Mortgage brokers can attest that the impact was seen almost immediately. The rate of clients who may have qualified previously but no longer did from large banks and traditional monoline mortgage lenders went up as much as 20%.
As a result, alternative lenders saw an uptick in business as brokers presented highly credit worthy homebuyers and refinancers with borrowing options in the unregulated space including private lenders, mortgage investment corporations (MICs) and credit unions. Some credit unions opted to include the stress test as part of their mortgage lending requirement.
The Bank of Canada admits that this segment of mortgage lending is growing, although it falls outside their purview. For example, the market share for private lenders in the GTA has grown by 50% since last year, and now makes up nearly one out of every 10 borrowers, the bank said.
There are now questions about risk in the unregulated market; however, the market is not necessarily riskier, it’s just not under OSFI’s purview. What the unregulated market is seeing are better quality mortgage clients. Hali Noble, Fisgard’s senior vice-president of residential mortgage investments and broker relations said in an interview, "A lot of these people should be bankable, but they’re not (when applying the new stress tests)."
So, many good quality borrowers have to shift down the ladder to lenders with a higher risk tolerance. The one downside is it comes with a higher cost, but not necessarily more risk. Borrowers who don’t fit into the mainstream box are now not limited to those with past credit issues, and may include those who are self-employed, those who are new to Canada, and even "A" clients. They simply don’t fit into the new box.
The Unregulated Market
The unregulated market is primarily comprised of private mortgage lenders -- companies and individuals -- who fall outside the purview of Canada's banking regulators. Private lenders offer mortgage rates higher than traditional mortgage lenders for shorter terms. Typically, borrowers who could not qualify for traditional lending turned to alternative lenders.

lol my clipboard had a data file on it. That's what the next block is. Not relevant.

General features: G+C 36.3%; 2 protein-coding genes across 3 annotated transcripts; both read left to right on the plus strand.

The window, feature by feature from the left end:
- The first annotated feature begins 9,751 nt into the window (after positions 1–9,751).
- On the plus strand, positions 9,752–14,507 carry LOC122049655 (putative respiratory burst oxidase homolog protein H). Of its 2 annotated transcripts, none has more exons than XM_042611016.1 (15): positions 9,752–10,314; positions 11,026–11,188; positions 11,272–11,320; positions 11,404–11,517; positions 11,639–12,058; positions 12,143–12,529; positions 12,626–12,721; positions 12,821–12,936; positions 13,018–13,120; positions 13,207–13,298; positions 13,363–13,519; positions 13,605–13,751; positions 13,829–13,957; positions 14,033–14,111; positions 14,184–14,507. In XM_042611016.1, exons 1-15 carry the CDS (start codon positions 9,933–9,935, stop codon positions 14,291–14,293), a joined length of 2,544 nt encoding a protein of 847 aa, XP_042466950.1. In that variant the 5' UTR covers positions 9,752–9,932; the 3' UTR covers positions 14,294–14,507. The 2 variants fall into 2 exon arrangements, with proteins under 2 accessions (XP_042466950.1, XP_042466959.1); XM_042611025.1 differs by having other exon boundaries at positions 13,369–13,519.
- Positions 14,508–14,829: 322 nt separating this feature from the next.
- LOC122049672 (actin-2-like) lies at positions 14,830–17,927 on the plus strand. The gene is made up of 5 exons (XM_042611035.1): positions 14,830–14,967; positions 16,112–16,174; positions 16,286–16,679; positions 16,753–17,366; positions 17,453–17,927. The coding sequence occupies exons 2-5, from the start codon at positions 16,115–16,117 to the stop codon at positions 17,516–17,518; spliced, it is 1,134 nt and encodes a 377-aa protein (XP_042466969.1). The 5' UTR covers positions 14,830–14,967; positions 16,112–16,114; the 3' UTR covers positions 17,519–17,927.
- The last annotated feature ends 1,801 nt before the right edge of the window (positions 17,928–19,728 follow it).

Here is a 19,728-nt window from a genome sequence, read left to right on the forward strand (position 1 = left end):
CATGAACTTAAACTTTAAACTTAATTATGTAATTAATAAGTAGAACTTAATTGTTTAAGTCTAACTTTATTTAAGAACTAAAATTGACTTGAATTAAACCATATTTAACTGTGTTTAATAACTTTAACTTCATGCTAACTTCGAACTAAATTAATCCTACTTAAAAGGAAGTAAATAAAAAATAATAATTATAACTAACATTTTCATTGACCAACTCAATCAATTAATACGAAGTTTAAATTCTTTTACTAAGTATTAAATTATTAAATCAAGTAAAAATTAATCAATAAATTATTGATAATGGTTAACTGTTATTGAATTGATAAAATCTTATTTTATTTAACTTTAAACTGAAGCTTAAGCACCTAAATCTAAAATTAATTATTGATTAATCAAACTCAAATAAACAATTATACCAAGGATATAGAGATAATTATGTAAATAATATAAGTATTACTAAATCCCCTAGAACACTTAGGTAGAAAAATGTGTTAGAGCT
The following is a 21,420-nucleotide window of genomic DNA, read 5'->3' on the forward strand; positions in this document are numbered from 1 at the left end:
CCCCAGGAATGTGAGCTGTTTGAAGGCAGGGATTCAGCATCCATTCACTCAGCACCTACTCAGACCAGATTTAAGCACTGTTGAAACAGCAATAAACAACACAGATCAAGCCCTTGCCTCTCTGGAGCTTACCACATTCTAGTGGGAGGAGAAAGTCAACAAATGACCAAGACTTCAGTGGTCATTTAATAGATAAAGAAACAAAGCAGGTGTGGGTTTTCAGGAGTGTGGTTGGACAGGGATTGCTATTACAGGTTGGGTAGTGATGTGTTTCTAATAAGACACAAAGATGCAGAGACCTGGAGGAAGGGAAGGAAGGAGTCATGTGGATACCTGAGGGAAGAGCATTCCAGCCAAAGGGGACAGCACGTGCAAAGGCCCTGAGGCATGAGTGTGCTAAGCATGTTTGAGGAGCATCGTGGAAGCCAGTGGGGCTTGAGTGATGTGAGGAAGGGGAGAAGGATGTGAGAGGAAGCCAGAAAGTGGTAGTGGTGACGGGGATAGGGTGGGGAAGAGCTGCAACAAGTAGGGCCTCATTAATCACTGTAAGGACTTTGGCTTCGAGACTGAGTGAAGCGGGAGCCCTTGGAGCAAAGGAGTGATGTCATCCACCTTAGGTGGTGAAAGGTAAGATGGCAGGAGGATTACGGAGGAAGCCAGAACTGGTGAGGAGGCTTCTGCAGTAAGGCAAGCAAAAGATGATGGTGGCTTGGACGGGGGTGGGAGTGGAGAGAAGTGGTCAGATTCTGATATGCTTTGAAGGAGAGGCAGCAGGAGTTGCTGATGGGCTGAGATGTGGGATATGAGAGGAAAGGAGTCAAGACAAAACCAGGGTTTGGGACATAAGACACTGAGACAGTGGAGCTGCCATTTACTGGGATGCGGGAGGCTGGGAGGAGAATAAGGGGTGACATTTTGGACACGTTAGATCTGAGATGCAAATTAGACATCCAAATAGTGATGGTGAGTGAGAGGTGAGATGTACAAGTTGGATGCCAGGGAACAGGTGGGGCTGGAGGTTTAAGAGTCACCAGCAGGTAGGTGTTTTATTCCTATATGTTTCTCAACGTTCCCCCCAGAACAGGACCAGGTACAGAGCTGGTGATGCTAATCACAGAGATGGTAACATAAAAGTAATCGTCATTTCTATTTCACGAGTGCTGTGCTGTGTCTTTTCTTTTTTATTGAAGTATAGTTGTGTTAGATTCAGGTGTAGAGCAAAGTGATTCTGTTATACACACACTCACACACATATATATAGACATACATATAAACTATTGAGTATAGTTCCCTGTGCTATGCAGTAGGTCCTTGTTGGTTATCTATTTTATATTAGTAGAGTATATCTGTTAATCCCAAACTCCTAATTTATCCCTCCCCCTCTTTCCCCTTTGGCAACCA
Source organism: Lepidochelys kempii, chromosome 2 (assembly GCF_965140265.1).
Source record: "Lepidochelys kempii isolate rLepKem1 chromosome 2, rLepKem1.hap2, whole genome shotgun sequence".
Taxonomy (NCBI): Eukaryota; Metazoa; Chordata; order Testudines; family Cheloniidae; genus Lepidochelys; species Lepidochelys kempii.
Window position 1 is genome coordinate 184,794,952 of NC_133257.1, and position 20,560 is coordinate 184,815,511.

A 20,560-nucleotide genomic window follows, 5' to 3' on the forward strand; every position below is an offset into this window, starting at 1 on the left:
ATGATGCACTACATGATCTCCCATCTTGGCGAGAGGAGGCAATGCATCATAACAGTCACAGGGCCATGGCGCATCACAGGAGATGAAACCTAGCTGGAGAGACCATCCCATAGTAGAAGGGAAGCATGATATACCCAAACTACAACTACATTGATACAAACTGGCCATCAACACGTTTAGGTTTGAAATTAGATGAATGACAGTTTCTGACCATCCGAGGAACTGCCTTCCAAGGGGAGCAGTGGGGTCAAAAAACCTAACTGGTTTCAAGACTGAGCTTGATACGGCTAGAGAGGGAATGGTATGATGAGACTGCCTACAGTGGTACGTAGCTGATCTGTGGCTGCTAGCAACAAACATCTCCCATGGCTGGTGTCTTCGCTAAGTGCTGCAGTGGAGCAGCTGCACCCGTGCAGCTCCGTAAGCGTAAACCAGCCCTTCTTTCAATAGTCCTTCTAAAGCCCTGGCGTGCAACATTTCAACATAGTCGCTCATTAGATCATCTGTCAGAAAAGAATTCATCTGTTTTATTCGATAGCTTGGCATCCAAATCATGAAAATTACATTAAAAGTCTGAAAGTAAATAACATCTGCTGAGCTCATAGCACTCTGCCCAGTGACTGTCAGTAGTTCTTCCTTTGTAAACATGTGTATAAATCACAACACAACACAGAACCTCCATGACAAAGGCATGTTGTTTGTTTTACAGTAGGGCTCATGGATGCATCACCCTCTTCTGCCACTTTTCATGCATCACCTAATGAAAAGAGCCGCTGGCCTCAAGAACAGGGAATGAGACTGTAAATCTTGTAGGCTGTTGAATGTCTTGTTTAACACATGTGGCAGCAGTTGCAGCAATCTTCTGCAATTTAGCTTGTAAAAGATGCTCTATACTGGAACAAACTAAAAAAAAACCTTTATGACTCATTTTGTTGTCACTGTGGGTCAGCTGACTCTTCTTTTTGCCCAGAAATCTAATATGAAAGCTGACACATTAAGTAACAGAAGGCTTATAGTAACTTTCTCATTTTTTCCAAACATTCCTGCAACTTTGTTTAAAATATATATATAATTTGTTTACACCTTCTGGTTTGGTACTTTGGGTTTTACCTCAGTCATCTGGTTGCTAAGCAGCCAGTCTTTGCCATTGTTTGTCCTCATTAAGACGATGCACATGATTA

Alternative mortgage lenders or private lenders, also known as "B" Lenders, are more willing to look at each situation on a case-by-case basis. They do have criteria, but consider a borrower's "story". For example, if a borrower had a bankruptcy or have some credit issues, they want to know why. For self-employed borrowers, they will consider other documentation to prove income rather than a tax return, which may reflect business write-offs.
Yes, rates are higher compared to "A" lending, because the borrower profile is considered riskier, but remember it's only a short-term solution.
You can also expect to pay a larger down payment, from 15% to 35%, depending on both your situation and the property you're financing. And, there may be lender fees and mortgage broker fees. Usually, the pre-payment privileges are flexible but there may be a charge for paying out the mortgage early. Alternative lenders are strict about missed payments, and service fees may be higher as well.
Whatever the reason for needing to use an alternative lender, the goal is to get back into the "A" lending space.
Is there cause for concern?
Maybe, maybe not. The reason for all the changes was to ensure that borrowers could manage their debt loads in the future, as interest rates rise. Inadvertently, the new rules have grown the unregulated market, which may or may not defeat the purpose. People want to buy homes and will do what they need to, to get one.
The increase in demand has caused interest rates to go up even in the private sector, but these lenders are short-term lenders. There must be an exit strategy. There is the risk that borrowers will rely on the private funds for longer terms, which may have a negative financial impact.
The Bank of Canada is also concerned about the potential for mortgage default and bankruptcies. Consumer insolvencies peaked during the 2007-08 financial crisis and have been relatively stable since 2012. Around 120,000 Canadians went insolvent last year, less than 0.4 per cent of the country's population.
Purchasing a home is a big financial commitment. In addition to moving costs and closing costs, most home purchases require a down payment of at least 5% of the purchase price. This is the amount of money you are personally committing.